April 11, 2015 • Premises Liability
Can you use a property owner fixing a defective problem on his property as evidence to show that what occurred was improper and careless?
Showing Liability of Property Owner
Let us say you slip and fall on somebody’s property, and you want to claim compensation for your injuries. You will have to show that the property owner knew or should have known about the defective condition that caused you to fall. Many times after an accident has taken place, the property owner will go ahead and fix that defective condition for the obvious reason that they do not want somebody else to be injured due to that dangerous condition.
The defective condition could be a hole in the ground, or something else significant that is posing a danger to anybody who is walking on the property.
You cannot Use it as Evidence
According to law, you are not permitted to take into evidence the fact of the property owner fixing the dangerous condition. You cannot tell the jury that the property went ahead and fixed the defective condition, and that is clear-cut evidence showing that there was a problem there before. Well, in law, you are not permitted to use that as evidence that there was a problem before.
The property owner fixing a defective condition after somebody has already been in an accident and made that issue known to everyone in the area is known as “subsequent remedial repair”. Subsequent means after and remedial means the person is trying to fix the problem.
Actually, it would be wonderful, if you could use that action taken by the owner as evidence―to show the jury the fact that the property owner fixed the problem after you have already been injured which means the owner is in essence admitting guilt. You would want this to be sufficient evidence to prove that the property owner is responsible for your injuries.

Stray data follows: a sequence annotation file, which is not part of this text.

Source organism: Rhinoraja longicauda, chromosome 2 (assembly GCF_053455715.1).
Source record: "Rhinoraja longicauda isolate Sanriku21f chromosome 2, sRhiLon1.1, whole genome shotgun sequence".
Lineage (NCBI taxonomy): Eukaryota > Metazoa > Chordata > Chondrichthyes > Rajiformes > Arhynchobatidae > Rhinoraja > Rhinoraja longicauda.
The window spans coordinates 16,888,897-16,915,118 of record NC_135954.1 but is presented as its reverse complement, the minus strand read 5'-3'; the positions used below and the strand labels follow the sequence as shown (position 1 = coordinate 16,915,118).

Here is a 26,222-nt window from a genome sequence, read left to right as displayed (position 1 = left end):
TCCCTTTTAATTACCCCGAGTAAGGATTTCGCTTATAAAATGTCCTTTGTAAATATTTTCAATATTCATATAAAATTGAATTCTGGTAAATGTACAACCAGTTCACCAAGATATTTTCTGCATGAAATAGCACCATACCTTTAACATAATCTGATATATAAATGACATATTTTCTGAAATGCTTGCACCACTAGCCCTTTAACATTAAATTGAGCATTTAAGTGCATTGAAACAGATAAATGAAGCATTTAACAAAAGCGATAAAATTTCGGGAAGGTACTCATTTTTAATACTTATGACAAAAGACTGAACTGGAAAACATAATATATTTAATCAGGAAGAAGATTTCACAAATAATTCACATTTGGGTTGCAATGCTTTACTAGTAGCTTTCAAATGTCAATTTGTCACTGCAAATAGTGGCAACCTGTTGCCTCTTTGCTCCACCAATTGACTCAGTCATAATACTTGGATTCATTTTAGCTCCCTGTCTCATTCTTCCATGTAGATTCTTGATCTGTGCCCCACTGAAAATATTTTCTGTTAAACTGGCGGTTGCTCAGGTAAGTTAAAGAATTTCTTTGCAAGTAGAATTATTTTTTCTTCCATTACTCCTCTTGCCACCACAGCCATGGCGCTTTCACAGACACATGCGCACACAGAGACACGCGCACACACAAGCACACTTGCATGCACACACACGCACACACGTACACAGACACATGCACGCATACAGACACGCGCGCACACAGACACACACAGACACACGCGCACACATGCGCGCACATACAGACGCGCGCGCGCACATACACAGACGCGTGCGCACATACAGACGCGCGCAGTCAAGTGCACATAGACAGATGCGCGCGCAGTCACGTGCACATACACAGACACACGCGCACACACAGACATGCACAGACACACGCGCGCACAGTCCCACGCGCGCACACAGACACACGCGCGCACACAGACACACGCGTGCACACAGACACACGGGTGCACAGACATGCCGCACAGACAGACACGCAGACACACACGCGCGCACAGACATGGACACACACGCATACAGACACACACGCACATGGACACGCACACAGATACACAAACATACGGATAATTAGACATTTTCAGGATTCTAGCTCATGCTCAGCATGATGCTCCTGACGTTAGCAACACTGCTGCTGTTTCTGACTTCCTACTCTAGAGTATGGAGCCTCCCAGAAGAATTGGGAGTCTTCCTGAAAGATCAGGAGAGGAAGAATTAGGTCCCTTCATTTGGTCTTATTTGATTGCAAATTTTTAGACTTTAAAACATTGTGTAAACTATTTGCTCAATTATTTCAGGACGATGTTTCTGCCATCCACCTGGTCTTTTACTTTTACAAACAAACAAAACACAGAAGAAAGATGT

What can You Do?
However, unfortunately, the law in New York does not allow you to do that. Hence, instead, you will have to go back and look at it in one of two ways:
The fact that he fixed that particular part of his property that you were injured on, cannot be used as proof that he knew that this dangerous condition existed. You may have pointed out this flaw. The action taken by the owner does not admit guilt. In fact, he may be doing his civic duty and does not want anyone else to get hurt.
If you slip and fall on snow and ice, or on defective property and you have suffered significant harm or injury, you can claim compensation by filing a personal injury lawsuit against the property owner. The property owner has an obligation to keep his property in a reasonably safe condition so that people visiting the property are not harmed.
At trial, you will have to prove the property owner failed in this obligation and because of that, you were injured. The property owner may have remedied the dangerous condition after your accident to prevent further injury to passerby or customers. However, the property owner fixing a defective condition cannot be used as evidence to prove the liability of the property owner.